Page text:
From the summer 2017 issue of The Spirit of Washington University
From left: Chancellor Emeritus William Danforth, Sidney Guller, and Olin Business School Dean Emeritus Robert Virgil at the November 2016 dedication ceremony for the Guller Classroom in Bauer Hall
Sidney Guller, BSBA ’47, has three words of advice for the Class of 2017: Don’t stop learning. And for more than 37 years, he has supported scholarships that help talented students fulfill their educational aspirations at Washington University.
“There are many intelligent and skilled young people who don’t have the means to attend Washington University,” he says. “I support scholarships so they can receive an excellent education, then graduate and apply what they learned to benefit society.”
Mr. Guller recently committed $500,000 for the Bobbi Guller Memorial Scholarship he established at Olin Business School in 2011 in memory of his wife, Bobette, who died in 2010. He also pledged $300,000, through the Guller Foundation, for the Guller Joint Program Scholarship benefitting students in the 3/2 program that gives undergraduates the opportunity to earn a bachelor’s degree in engineering and an MBA in five years.
As chairman of St. Louis–based Essex Industries, a privately held defense and aerospace manufacturing company, Mr. Guller knows firsthand that engineering and business are complementary disciplines. His late brother Harold, BS ’39, was an engineer who founded Essex Industries. Mr. Guller, who joined the company after he graduated from Washington University in 1947, handled the business and finance side of the operation. The Guller Foundation—the charitable arm of Essex Industries—has supported the 3/2 program since 1986.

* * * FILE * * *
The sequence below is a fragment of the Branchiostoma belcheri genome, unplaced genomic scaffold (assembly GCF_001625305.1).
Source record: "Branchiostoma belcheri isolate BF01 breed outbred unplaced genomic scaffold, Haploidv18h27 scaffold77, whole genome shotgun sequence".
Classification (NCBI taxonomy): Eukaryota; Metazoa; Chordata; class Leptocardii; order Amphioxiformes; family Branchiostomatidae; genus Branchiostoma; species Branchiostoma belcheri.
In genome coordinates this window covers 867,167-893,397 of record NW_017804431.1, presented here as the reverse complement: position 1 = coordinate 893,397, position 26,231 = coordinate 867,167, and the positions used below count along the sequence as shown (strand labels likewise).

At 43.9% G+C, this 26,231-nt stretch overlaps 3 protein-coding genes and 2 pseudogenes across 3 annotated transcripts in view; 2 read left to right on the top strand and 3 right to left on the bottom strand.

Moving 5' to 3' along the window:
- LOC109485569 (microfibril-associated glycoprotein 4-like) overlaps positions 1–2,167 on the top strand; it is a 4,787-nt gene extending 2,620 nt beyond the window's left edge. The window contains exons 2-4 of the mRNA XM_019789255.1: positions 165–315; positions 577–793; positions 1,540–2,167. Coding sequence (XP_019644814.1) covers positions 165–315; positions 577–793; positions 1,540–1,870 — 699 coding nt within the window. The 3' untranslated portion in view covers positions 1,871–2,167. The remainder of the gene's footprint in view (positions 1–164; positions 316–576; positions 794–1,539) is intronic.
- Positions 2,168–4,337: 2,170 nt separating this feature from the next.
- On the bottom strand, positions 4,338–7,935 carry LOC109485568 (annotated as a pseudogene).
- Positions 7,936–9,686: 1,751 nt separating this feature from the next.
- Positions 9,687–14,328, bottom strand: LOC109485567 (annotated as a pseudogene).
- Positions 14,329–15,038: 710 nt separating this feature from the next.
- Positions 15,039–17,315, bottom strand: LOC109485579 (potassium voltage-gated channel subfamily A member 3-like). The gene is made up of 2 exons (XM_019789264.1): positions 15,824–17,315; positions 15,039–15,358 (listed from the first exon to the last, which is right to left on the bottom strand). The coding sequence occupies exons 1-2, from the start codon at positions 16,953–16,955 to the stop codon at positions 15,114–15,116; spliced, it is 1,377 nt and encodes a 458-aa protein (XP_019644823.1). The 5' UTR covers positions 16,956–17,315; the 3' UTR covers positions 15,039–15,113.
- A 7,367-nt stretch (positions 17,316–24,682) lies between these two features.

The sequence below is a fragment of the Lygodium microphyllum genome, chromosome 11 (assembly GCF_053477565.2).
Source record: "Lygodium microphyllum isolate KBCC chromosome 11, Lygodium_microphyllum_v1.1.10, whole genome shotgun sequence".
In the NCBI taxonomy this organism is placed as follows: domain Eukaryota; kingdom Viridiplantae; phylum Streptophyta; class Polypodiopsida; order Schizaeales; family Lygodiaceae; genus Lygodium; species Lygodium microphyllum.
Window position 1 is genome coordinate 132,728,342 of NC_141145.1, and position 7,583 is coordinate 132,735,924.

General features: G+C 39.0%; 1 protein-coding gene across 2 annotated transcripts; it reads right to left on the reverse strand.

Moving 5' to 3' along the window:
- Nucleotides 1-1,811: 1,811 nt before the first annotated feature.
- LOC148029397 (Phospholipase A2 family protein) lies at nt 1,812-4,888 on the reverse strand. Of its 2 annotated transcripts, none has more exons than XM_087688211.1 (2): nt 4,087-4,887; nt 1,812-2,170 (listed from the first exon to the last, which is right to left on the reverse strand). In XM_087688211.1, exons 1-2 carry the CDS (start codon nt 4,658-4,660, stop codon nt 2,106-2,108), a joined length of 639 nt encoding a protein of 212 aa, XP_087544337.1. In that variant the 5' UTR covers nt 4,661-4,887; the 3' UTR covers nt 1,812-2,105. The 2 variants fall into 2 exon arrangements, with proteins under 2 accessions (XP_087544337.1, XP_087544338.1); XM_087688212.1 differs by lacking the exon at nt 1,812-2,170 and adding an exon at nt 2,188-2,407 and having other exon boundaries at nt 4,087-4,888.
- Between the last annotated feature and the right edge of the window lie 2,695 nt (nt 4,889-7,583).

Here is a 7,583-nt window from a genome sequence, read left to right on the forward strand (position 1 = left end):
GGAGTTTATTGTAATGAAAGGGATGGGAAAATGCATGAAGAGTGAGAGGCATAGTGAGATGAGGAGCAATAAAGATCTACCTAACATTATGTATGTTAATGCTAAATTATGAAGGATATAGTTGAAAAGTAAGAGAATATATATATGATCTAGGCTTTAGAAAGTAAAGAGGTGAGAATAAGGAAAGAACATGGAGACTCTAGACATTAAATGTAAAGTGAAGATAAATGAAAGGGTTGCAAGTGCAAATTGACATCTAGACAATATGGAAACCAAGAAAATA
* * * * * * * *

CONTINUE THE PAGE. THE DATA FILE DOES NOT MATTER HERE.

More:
A tireless champion of Washington University, Mr. Guller has served on the Olin Business School National Council since 2000. He has supported multiple annual and endowed scholarships and provided funds to name two spaces at the Olin School: the Bobbi and Sidney Guller Lounge in the Knight Center and the Guller Classroom in Bauer Hall. He has received Distinguished Alumni Awards from the university and Olin, which also honored him with the school’s Dean’s Medal for exceptional dedication and service.
Mr. Guller’s wife shared his love for Washington University. “She was incredibly smart, but she never had the chance to go to college,” he explains. “She met Olin School Dean Emeritus Bob Virgil and his wife, Gerry, because I was involved with the university. They really opened her eyes to the importance of scholarships.
“I named a scholarship after Bobbi because I want her to be remembered for helping young people achieve their dreams,” Mr. Guller says.
In 1980, the couple helped found the Olin School’s Scholars in Business program. They hosted annual dinners for the students whose educations they helped fund. Photos of these students are proudly displayed in Mr. Guller’s office at Essex Industries. “In the photos, you can see Bobbi sitting with our scholars as if they were her kids,” he says. “She was very invested in them and their futures.”
Although he no longer hosts dinners for his scholarship recipients, Mr. Guller remains passionate about supporting students—for the good of the university and the students who receive a Washington University education. “I want the university to remain a premier school,” he says. “To be that, we must have the best students, regardless of whether they can afford the tuition.”
—By MaryEllen VanDerHeyden